Blanco County News
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How Does Your Garden Grow?
April: A Strange Month
Wednesday, April 23, 2008 • Posted April 22, 2008 10:00 PM

April has been a strange month, weather wise. I had waited later than usual to plant tomatoes. I planted in the morning, and we had a freeze that night. The plants were slightly damaged. I’ve kept them covered whenever the weather has threatened since. They are doing fine, along with the peppers and squash.

I hope I’ve moved house plants in and out of doors for the last time.

Now is the time to on the look out for:

Canker worms - Small green worms hanging by a thin web from trees. They can strip the leaves from the tree. Spray with B. T., this is special for caterpillars. The tree will leaf out again.

Thrips - Cause roses to fail to open and the petals will be brown around the edge. Leaves will have trails across them. Use a systemic insecticide. It is taken up through the roots and is eaten by the insects.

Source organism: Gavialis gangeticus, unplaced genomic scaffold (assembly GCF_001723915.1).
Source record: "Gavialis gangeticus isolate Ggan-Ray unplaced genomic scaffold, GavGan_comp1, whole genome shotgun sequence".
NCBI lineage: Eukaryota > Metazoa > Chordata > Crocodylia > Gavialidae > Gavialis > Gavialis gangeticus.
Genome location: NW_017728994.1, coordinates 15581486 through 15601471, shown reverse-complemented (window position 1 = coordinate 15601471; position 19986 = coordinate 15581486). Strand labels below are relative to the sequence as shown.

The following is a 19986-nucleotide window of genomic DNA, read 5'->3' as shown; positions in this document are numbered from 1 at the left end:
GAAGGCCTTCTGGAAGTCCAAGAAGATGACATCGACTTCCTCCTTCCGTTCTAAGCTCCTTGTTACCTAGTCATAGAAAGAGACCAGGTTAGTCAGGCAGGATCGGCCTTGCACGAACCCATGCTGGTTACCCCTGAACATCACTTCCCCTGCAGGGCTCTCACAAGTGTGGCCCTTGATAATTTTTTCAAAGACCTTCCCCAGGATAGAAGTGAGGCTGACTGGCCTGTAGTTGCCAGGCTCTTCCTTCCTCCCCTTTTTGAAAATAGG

Aphids - Small insects gather on the edge and backside of new growth. They suck the juice from the plants and the leaves shrivel. Use a strong blast of water to knock them down or use organic or inorganic insecticide.

Leafrollers - The leaves are folders over and the insect is inside. Check redbuds, cannas, Vinca ground covers, pyracanthas, and cotoneaster. They can be prevented with systemic insecticide before infestation.

Snails, slugs, and pill bugs - Treat with bait or dust. They usually do their damage at night. You can also place a dish in the garden with water, beer or sugar water, the bugs will crawl into the dish and drown.

Powdery Mildew - It is on many of the crape myrtles now. They must be planted in full sun, with air circulation. The fungus is a white powerdy dust that causes the leaves to shrivel. Trim out the damaged leaves. Make a spray using whole ground corn meal (not enriched) mixed with water. Let it set overnight and spray on leaves, once a week or control with a labeled fungicide.

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